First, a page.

In sports journalism, as you know, it’s vital that students gain experience and exposure through covering events like March Madness, the Indianapolis 500, BCS bowls and the Super Bowl. Industry experience enables students to practice and apply knowledge from the classroom and courses. It also gives them a chance to network and expand contacts. That being said, professors need to ensure students meet course requirements. I try to work around these opportunities. If I know about them in advance (which I usually do), I take dates into consideration when creating the syllabus. With March Madness, we'll discuss coverage, economic impact and other issues during the Final Four. The students who are gone might miss class, but will still need to turn in assignments.
My graduate course consists of a field project at local Indianapolis sports organizations. Much of the work is done outside the classroom, so I built in field days during the Super Bowl and Final Four weeks. They are working, but do not have to be in the classroom. As far as attendance, I have a policy where students can miss a certain number of classes without a penalty. The graduate students are usually pro-active about letting me know in advance and give reasons and documentation. In cases like the Super Bowl and Final Four, I do give a little leeway. They usually don't miss classes otherwise, so attendance hasn't been an issue. There is no university-wide attendance policy regarding this – in the J-school, instructors create their own attendance policies. The dean receives copies of our syllabi (and I discuss policies with him), however, we have freedom to handle this individually.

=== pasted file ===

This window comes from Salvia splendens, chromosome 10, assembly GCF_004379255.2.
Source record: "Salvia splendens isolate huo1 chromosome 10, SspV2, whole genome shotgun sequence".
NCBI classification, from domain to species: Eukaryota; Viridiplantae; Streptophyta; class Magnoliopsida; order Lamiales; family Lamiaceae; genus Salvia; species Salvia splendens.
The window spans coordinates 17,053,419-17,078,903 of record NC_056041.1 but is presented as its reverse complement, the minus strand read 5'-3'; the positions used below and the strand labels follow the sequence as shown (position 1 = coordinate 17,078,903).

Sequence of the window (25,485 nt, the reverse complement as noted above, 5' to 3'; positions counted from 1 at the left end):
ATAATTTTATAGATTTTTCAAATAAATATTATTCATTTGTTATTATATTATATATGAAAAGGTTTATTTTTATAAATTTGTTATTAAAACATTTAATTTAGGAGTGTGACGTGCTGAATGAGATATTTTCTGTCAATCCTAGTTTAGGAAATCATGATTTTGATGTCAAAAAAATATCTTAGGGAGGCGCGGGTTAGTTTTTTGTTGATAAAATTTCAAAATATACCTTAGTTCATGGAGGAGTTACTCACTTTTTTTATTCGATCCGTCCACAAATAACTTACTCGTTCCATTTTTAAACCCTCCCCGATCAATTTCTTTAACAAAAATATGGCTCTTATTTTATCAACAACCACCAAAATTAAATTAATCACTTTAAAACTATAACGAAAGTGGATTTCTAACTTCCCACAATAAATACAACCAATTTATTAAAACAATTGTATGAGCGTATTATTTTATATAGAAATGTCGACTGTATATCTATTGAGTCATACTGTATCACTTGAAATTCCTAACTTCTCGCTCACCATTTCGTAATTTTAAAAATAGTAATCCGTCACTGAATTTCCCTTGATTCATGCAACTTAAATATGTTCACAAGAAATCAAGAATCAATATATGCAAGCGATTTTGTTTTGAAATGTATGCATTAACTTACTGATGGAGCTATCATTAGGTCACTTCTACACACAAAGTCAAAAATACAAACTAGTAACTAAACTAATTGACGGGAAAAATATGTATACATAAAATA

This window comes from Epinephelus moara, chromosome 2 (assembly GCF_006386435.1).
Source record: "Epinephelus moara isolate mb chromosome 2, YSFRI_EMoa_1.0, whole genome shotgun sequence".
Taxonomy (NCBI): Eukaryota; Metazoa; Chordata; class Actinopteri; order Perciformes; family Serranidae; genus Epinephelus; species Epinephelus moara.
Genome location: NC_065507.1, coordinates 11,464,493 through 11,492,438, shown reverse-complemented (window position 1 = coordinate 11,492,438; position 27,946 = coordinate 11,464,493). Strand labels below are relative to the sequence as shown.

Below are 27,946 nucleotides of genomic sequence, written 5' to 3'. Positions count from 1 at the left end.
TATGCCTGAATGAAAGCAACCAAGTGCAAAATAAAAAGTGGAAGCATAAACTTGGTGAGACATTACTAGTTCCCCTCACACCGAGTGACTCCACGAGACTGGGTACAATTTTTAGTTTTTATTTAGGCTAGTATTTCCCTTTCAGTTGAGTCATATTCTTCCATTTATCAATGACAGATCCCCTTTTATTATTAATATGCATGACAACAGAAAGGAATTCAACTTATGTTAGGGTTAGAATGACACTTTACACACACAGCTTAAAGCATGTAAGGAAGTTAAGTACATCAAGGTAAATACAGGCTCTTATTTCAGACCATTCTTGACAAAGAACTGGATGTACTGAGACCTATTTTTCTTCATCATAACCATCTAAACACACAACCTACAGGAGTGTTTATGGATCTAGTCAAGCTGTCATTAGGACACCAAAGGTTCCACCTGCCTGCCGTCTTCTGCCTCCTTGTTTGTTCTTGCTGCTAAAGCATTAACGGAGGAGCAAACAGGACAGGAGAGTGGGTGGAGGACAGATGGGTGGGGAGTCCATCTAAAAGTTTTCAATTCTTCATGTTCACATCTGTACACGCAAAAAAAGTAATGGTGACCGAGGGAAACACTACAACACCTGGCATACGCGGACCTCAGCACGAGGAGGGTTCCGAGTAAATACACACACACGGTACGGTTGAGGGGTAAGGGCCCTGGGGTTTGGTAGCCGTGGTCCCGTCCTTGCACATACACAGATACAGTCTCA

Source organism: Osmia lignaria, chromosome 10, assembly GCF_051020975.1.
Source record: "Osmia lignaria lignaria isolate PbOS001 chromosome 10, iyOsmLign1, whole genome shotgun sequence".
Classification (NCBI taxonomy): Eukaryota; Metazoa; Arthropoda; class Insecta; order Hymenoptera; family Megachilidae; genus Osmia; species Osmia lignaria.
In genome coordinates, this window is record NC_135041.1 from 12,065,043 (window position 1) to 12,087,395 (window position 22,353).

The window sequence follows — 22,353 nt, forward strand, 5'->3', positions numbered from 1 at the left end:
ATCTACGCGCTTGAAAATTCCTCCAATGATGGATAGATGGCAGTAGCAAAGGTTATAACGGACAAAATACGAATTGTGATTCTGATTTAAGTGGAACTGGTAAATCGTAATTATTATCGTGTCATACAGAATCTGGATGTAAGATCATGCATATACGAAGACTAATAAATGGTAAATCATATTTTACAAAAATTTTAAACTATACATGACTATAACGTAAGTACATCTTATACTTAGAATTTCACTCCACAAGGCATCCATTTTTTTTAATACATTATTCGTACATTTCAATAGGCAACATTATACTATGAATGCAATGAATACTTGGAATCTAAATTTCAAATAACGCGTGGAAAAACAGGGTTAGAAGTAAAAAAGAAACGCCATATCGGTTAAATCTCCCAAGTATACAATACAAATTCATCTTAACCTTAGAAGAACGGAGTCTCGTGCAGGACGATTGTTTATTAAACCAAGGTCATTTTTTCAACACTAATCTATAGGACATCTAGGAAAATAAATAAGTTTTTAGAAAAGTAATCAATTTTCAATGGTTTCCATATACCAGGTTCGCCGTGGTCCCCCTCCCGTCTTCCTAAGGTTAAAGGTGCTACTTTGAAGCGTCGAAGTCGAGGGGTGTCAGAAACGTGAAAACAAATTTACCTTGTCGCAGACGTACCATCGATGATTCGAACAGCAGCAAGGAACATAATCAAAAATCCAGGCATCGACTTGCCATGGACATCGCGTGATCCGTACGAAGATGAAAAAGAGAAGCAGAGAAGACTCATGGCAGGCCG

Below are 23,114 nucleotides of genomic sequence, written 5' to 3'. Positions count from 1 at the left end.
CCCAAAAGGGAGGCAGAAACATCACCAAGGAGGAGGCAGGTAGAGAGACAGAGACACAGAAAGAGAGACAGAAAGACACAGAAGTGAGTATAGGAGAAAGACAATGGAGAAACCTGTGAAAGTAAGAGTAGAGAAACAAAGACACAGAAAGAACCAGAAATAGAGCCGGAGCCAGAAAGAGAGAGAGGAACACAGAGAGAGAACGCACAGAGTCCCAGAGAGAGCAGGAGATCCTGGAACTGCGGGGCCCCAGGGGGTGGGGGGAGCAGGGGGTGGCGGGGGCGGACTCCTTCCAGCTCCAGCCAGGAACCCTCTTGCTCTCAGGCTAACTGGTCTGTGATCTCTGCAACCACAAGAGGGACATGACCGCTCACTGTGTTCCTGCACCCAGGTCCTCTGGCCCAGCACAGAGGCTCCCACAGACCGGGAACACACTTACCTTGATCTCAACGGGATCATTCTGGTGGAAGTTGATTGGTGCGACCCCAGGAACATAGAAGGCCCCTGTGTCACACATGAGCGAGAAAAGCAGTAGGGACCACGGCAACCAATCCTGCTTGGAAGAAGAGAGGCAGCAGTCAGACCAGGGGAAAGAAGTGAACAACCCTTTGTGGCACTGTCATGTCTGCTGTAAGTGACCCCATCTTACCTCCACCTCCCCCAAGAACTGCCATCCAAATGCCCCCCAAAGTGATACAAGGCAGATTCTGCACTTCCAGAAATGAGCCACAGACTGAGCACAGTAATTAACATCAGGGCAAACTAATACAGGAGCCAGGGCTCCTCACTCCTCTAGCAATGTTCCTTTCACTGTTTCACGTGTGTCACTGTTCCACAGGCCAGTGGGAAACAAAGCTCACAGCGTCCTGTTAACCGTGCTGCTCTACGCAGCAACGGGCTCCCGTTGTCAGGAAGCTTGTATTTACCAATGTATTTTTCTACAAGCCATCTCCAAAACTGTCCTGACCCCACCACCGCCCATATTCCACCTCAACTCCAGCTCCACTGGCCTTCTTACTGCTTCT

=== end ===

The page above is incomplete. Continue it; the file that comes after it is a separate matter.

As far as ... critical thinking and interpretation, that is important. I stress oral and written communication skills in all of my courses and students write book reviews, critical papers and other projects. I strive for balance. I use academic readings, sports books and stories from multiple platforms. We analyze media coverage and discuss a variety of topics in class. In graduate classes, I especially stress diversity of perspectives, application of ideas and reflective thinking on how to maximize ethics and professionalism in today’s changing and evolving media landscape.
Our program integrates and balances skills courses (print, digital, broadcast) and seminar classes on economic, legal, political and social issues in sport media. We have a mix of instructors – adjuncts from the NCAA, Indianapolis Star, U.S.A. Track & Field and academics and Ph.Ds. I think students stay engaged and enjoy the mix of classes and professors.